I hope everyone had a wonderful Thanksgiving last week. My household celebrated by welcoming a 4th member to the family. My daughter was born on Wednesday morning, November 25th. And thus explains what I did last week instead of writing the normal Hackaday column. Never fear, we shall catch up today, and cover the news that’s fit to be noticed.
iOS Zero-click Wifi Attack
[Ian Beer] of Google’s Project Zero brings us the fruit of his lockdown-induced labors, a spectacular iOS attack. The target of this attack is the kernel code that handles AWDL, an Apple WiFi protocol for adhoc mesh networks between devices. The most notable feature that makes use of AWDL is AirDrop, Apple’s device-to-device file sharing system. Because AWDL is a proprietary protocol, the WiFi hardware can’t do any accelerated processing of packets. A few years back, there was an attack against Broadcom firmware that required a second vulnerability to jump from the WiFi chip to the device CPU. Here, because the protocol is all implemented in Apple’s code, no such pivot is necessary.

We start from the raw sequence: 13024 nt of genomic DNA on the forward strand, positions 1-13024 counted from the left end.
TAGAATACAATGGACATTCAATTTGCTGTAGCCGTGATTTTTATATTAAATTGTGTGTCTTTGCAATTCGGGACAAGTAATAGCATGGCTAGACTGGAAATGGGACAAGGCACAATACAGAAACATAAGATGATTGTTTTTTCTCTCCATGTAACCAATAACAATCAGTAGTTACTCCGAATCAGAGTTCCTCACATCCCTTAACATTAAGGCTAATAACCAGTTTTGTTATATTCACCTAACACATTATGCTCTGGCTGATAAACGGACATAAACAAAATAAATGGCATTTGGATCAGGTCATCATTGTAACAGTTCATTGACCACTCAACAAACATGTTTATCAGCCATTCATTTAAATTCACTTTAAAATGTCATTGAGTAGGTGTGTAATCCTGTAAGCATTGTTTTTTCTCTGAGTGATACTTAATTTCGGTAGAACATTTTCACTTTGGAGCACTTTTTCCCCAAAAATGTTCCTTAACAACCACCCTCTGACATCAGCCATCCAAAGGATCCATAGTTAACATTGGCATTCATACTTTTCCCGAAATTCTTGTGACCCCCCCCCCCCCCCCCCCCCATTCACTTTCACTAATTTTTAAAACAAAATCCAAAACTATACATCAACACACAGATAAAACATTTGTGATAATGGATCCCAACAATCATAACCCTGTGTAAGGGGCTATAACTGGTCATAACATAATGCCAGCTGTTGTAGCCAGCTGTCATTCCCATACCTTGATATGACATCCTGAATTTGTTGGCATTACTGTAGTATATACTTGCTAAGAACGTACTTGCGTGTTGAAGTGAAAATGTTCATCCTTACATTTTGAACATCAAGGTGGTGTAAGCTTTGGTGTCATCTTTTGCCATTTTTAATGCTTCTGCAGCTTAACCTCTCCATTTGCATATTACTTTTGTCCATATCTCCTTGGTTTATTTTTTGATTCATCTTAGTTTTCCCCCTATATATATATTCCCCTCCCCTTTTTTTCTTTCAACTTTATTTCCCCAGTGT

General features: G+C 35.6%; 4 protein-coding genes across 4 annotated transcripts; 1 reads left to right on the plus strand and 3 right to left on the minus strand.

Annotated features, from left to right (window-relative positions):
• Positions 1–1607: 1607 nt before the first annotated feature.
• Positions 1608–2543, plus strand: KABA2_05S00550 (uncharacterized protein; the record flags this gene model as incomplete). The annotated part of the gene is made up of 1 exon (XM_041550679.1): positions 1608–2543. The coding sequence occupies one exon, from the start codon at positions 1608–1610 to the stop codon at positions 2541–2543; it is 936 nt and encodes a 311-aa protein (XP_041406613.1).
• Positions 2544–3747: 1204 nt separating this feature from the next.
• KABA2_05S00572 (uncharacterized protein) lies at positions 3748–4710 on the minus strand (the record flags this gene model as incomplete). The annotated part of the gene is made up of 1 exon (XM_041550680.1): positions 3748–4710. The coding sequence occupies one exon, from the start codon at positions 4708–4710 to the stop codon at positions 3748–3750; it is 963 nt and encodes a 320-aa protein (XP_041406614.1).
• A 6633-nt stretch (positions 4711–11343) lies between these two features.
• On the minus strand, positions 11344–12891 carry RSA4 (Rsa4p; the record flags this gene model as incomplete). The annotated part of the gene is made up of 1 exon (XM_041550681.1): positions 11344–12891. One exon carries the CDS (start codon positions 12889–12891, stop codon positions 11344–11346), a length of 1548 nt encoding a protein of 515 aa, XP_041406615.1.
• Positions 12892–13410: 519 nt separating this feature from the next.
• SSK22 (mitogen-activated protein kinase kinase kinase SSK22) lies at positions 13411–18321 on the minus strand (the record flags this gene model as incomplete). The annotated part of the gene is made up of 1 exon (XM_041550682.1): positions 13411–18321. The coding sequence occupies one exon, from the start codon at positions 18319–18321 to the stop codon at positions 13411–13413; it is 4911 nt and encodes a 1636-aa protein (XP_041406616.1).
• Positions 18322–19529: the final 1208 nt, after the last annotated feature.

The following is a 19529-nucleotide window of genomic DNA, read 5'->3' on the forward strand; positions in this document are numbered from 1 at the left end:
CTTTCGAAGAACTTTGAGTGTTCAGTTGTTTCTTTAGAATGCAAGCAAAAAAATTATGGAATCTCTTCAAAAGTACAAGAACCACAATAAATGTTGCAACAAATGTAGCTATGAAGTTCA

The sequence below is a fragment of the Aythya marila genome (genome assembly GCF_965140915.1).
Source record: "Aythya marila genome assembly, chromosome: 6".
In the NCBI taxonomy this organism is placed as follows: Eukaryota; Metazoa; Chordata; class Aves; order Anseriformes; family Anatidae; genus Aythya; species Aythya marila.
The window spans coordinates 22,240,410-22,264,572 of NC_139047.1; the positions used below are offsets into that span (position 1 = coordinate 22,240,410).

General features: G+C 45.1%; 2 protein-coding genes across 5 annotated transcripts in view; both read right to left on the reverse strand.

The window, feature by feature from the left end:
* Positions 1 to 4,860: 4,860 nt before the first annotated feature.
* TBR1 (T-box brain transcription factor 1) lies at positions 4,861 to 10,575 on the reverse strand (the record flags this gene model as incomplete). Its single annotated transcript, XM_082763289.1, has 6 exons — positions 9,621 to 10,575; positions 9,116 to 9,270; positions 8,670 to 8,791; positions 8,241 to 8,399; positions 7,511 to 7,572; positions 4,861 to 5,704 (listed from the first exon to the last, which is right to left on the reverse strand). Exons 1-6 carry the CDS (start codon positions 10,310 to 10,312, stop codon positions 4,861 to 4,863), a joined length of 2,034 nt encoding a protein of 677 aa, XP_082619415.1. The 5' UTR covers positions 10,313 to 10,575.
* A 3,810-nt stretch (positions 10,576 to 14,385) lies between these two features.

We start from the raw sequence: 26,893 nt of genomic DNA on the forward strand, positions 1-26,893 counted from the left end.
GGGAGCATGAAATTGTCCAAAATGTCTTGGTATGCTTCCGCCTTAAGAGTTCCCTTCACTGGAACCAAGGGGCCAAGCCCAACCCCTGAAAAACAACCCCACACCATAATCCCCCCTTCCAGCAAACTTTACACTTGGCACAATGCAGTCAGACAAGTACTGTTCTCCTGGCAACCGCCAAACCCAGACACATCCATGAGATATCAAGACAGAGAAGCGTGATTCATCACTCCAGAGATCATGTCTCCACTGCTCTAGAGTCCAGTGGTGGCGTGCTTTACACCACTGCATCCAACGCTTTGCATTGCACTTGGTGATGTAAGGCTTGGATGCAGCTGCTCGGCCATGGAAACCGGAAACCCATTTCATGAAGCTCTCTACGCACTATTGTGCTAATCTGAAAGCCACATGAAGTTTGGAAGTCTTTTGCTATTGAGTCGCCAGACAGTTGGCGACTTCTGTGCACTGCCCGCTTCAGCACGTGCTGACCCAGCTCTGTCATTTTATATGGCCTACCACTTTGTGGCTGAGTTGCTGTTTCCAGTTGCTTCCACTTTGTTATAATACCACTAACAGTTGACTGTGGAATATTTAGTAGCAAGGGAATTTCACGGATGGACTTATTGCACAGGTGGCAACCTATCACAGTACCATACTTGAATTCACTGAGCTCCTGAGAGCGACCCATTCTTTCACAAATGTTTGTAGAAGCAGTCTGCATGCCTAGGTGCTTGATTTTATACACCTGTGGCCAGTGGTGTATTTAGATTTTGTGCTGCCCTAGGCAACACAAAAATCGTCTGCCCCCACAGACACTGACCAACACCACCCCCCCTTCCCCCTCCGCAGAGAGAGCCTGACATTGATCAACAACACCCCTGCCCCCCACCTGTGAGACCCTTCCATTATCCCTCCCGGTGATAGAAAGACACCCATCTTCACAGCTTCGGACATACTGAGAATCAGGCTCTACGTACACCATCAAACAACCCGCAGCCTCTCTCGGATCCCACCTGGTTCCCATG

And as you’ve likely deduced, there was a vulnerability found. AWDL uses Type-Length-Value (TLV) messages for sending management data. For a security researcher, TLVs are particularly interesting because each data type represents a different code path to attack. One of those data types is a list of MAC addresses, with a maximum of 10. The code that handles it allocates a 60 byte buffer, based on that maximum. The problem is that there isn’t a code path to drop incoming TLVs of that type when they exceed 60 bytes. The remainder is written right past the end of the allocated buffer.
There is more fun to be had, getting to a full exploit, but the details are a bit too much to fully dive in to here. It interesting to note that [Ian] ran into a particular problem: His poking at the target code was triggering unexpected kernel panics. He discovered two separate vulnerabilities, both distinct from the vuln he was trying to exploit.
Finally, this exploit requires the target device to have AWDL enabled, and many won’t. But you can use Bluetooth Low Energy advertisements to trick the target device into believing an Airdrop is coming in from a trusted contact. Once the device enables AWDL to verify the request, the attack can proceed. [Ian] reported his findings to Apple way back in 2019, and this vulnerability was patched in March of 2020.